Noting that climate crisis is "the most pressing issue of our time," Guterres said that young people "are having a major impact."
The death toll from Covid-19 in the US surpassed 250,000 on Wednesday, according to the Centre for Systems Science and Engineering (CSSE) at Johns Hopkins University.
With the national caseload topping 11.4 million, the death toll across the United States rose to 250,029 as of today, according to the CSSE data.
New York State reported 34,173 fatalities, at the top of the U.S. state-level death toll list. Texas recorded the second most deaths, standing at 20,147. The states of California, Florida and New Jersey all confirmed more than 16,000 deaths, the tally showed.
States with more than 9,000 fatalities also include Illinois, Massachusetts, Pennsylvania and Georgia.
The United States remains the worst hit by the pandemic, with the world's highest caseload and death toll, accounting for more than 18 percent of the global deaths.
The United States reached the grim milestone of 200,000 coronavirus deaths on Sept. 22 and the number climbed to a quarter of a million in nearly two months.
U.S. daily fatalities caused by COVID-19 hit 1,707 on Tuesday, the highest rise in coronavirus deaths in a single day since the country reported 1,774 daily deaths on May 14, the CSSE chart showed.
Furthermore, an updated model forecast by the Institute for Health Metrics and Evaluation at the University of Washington shows that a total of 438,941 Americans may have died of COVID-19 by March 1, 2021, based on current projection scenario.
New York City Mayor Bill de Blasio decided to close public school buildings on Wednesday as the city has reached the threshold of 3 percent COVID-19 testing positivity rate on 7-day average.
Public school students in the largest U.S. city will transition to remote learning starting from tomorrow until further notice. The schedule of resuming in-person learning is still unknown.
Since the start of the fall semester, the United States has seen an upward trend in new cases on campus.
Experts warned students returning from college and those who travel for family gatherings during Thanksgiving holiday may lead to a new wave of coronavirus infections.
Also read: Coronavirus: US death toll tops 200,000
Pfizer says that more interim results from its ongoing coronavirus vaccine study suggest the shots are 95% effective and that the vaccine protects older people most at risk of dying from COVID-19.
The announcement, just a week after Pfizer first revealed promising preliminary results, comes as the company is preparing within days to formally ask U.S. regulators to allow emergency use of the vaccine.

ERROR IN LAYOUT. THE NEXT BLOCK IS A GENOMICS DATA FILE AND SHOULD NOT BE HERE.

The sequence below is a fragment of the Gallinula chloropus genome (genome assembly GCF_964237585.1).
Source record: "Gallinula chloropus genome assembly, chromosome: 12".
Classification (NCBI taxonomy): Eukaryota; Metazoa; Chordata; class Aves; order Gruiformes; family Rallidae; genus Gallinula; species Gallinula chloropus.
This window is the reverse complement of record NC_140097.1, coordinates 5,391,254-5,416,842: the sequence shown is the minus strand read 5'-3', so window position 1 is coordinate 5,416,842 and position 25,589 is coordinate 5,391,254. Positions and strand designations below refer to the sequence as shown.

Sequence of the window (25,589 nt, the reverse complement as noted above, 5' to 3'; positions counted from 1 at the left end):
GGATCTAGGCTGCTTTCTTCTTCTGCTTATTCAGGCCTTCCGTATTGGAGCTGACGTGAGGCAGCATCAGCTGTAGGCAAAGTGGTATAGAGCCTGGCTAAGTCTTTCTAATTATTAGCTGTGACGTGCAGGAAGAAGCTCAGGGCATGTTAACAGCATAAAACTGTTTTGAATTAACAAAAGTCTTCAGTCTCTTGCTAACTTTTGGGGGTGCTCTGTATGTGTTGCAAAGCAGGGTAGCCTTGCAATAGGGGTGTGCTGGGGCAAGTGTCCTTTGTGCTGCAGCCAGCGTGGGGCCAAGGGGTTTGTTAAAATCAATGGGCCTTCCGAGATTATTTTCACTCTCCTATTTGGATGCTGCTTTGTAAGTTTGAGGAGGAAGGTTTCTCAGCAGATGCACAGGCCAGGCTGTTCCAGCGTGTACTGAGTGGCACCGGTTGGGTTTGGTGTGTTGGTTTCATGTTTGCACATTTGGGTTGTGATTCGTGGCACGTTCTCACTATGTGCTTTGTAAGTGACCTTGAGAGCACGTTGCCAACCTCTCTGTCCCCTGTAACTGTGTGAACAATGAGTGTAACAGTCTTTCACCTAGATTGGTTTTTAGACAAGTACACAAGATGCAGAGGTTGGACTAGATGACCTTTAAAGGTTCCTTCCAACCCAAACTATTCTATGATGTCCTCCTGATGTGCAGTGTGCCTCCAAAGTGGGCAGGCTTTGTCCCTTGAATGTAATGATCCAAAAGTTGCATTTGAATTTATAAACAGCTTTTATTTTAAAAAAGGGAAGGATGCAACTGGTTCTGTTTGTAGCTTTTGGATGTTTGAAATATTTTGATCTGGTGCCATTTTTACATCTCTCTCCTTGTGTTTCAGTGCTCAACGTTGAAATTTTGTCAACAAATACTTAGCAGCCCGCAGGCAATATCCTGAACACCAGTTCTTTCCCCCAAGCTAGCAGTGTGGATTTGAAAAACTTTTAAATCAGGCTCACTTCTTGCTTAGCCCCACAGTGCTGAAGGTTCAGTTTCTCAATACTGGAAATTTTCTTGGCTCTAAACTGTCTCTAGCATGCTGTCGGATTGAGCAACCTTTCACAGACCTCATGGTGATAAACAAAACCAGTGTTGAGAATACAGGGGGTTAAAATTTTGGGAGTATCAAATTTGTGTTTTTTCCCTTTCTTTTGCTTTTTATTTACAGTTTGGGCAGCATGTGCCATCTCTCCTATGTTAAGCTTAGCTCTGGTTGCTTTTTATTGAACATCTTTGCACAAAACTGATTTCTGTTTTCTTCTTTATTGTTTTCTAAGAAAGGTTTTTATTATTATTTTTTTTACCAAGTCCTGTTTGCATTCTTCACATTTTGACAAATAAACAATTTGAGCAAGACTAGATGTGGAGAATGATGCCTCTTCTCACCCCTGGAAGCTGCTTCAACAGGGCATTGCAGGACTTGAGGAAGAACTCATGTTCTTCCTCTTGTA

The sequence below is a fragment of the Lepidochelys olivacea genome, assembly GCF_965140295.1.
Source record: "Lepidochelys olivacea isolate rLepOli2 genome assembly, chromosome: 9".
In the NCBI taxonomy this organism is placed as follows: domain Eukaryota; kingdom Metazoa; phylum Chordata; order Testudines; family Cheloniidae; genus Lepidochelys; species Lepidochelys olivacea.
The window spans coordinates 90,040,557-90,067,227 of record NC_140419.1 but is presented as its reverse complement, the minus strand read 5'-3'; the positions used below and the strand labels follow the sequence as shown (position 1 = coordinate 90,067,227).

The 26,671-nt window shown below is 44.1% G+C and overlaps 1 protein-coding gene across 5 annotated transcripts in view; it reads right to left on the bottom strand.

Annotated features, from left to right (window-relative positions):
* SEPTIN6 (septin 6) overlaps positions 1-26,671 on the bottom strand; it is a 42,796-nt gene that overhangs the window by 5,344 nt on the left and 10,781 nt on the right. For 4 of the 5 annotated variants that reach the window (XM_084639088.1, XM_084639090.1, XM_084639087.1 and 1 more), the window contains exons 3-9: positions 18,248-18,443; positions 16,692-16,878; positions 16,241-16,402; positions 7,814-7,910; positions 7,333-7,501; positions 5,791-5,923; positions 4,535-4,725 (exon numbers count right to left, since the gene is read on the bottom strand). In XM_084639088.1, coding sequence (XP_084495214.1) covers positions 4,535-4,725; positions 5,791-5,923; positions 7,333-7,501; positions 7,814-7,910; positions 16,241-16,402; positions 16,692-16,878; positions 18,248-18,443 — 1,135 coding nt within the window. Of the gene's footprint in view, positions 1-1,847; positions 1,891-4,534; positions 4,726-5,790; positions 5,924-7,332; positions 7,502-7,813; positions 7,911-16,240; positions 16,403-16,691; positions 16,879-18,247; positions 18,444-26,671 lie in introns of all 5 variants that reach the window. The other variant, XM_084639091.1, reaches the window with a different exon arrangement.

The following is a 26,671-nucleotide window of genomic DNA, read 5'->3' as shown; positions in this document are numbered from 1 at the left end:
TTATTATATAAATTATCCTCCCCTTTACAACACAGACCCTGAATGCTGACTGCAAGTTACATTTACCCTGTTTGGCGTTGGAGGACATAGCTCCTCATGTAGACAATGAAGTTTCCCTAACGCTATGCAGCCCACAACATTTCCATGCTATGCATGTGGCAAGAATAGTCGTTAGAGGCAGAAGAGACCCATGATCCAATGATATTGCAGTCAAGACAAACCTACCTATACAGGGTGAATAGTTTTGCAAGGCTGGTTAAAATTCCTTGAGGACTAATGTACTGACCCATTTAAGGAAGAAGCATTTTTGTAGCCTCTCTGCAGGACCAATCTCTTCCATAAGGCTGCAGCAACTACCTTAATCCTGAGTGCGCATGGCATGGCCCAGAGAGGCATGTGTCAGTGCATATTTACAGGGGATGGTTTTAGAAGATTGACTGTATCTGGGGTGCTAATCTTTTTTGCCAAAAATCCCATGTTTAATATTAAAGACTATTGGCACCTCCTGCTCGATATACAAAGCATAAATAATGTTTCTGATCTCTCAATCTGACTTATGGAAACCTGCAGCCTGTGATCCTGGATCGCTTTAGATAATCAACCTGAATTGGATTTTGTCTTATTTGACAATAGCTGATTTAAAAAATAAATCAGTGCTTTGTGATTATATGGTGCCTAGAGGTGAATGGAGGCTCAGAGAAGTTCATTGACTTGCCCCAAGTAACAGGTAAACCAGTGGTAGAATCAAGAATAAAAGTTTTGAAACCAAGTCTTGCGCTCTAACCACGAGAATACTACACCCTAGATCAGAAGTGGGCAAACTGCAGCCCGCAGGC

Pfizer initially had estimated its vaccine, developed with German partner BioNTech, was more than 90% effective after 94 infections had been counted. With Wednesday’s announcement, the company now has accumulated 170 infections in the study -- and said only eight of them occurred in volunteers who got the actual vaccine rather than a dummy shot. One of those eight developed severe disease, the company said.
The company has not yet released detailed data on its study, and results have not been analyzed by independent experts.
Pfizer said its vaccine was more than 94% effective in adults over age 65, though it is not clear how the company determined effectiveness in older adults, with only eight infections in the vaccinated group to analyze and no breakdown provided of those people’s ages.
Earlier this week Moderna, Inc. announced that its experimental vaccine appears to be 94.5% effective after an interim analysis of its late-stage study.
Pfizer says it now has the data on the vaccine’s safety needed to seek emergency authorization from the Food and Drug Administration.
The company didn’t disclose safety details but said no serious vaccine side effects have been reported, with the most common problem being fatigue after the second vaccine dose, affecting about 4% of participants.
The study has enrolled nearly 44,000 people in the U.S. and five other countries. The trial will continue to collect safety and efficacy data on volunteers for two more years.
Pfizer and BioNTech said they expect to produce up to 50 million vaccine doses globally in 2020 and up to 1.3 billion doses in 2021.
U.S. officials have said they hope to have about 20 million vaccine doses each from Moderna and Pfizer available for distribution in late December. The first shots will be offered to vulnerable groups like medical and nursing home workers, and people with serious health conditions.
U.S. Secretary of State Mike Pompeo’s expected tour of a West Bank winery this week will be the first time a top American diplomat has visited an Israeli settlement, a parting gift from an administration that has taken unprecedented steps to support Israel’s claims to war-won territory.
The Psagot winery, established in part on land the Palestinians say was stolen from local residents, is part of a sprawling network of Israeli settlements in the occupied West Bank that most of the international community views as a violation of international law and a major obstacle to peace.
The award-winning winery, which offers tours and event spaces, is a focus of Israel’s efforts to promote tourism in the occupied territory and a potent symbol of its fight against campaigns to boycott or label products from the settlements.